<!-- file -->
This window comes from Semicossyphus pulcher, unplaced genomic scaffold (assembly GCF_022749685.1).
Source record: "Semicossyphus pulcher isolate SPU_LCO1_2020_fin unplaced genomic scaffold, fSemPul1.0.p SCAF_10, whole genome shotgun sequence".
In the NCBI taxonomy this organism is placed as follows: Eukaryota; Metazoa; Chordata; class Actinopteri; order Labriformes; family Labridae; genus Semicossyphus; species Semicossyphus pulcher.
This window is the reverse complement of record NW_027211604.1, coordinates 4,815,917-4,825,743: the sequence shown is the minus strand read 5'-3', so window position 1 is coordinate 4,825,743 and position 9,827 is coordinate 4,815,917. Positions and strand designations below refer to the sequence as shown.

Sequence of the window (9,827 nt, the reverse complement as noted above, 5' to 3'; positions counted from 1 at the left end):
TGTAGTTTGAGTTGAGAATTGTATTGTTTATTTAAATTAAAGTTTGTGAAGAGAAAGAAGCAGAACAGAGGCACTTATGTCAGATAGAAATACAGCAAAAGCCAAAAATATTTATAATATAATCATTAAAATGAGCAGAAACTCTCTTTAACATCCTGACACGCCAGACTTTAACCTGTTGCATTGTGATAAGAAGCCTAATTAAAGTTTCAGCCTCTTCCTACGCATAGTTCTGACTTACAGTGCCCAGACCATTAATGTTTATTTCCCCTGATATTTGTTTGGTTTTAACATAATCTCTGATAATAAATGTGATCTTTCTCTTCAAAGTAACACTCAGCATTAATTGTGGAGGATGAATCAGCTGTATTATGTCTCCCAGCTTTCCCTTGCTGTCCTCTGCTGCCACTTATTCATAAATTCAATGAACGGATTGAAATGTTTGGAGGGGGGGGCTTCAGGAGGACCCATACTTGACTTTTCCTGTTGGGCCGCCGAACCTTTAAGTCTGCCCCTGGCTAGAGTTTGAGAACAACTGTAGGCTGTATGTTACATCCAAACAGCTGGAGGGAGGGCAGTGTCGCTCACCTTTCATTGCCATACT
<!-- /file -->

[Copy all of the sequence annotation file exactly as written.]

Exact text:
This window comes from Semicossyphus pulcher, unplaced genomic scaffold (assembly GCF_022749685.1).
Source record: "Semicossyphus pulcher isolate SPU_LCO1_2020_fin unplaced genomic scaffold, fSemPul1.0.p SCAF_10, whole genome shotgun sequence".
In the NCBI taxonomy this organism is placed as follows: Eukaryota; Metazoa; Chordata; class Actinopteri; order Labriformes; family Labridae; genus Semicossyphus; species Semicossyphus pulcher.
This window is the reverse complement of record NW_027211604.1, coordinates 4,815,917-4,825,743: the sequence shown is the minus strand read 5'-3', so window position 1 is coordinate 4,825,743 and position 9,827 is coordinate 4,815,917. Positions and strand designations below refer to the sequence as shown.

Sequence of the window (9,827 nt, the reverse complement as noted above, 5' to 3'; positions counted from 1 at the left end):
TGTAGTTTGAGTTGAGAATTGTATTGTTTATTTAAATTAAAGTTTGTGAAGAGAAAGAAGCAGAACAGAGGCACTTATGTCAGATAGAAATACAGCAAAAGCCAAAAATATTTATAATATAATCATTAAAATGAGCAGAAACTCTCTTTAACATCCTGACACGCCAGACTTTAACCTGTTGCATTGTGATAAGAAGCCTAATTAAAGTTTCAGCCTCTTCCTACGCATAGTTCTGACTTACAGTGCCCAGACCATTAATGTTTATTTCCCCTGATATTTGTTTGGTTTTAACATAATCTCTGATAATAAATGTGATCTTTCTCTTCAAAGTAACACTCAGCATTAATTGTGGAGGATGAATCAGCTGTATTATGTCTCCCAGCTTTCCCTTGCTGTCCTCTGCTGCCACTTATTCATAAATTCAATGAACGGATTGAAATGTTTGGAGGGGGGGGCTTCAGGAGGACCCATACTTGACTTTTCCTGTTGGGCCGCCGAACCTTTAAGTCTGCCCCTGGCTAGAGTTTGAGAACAACTGTAGGCTGTATGTTACATCCAAACAGCTGGAGGGAGGGCAGTGTCGCTCACCTTTCATTGCCATACT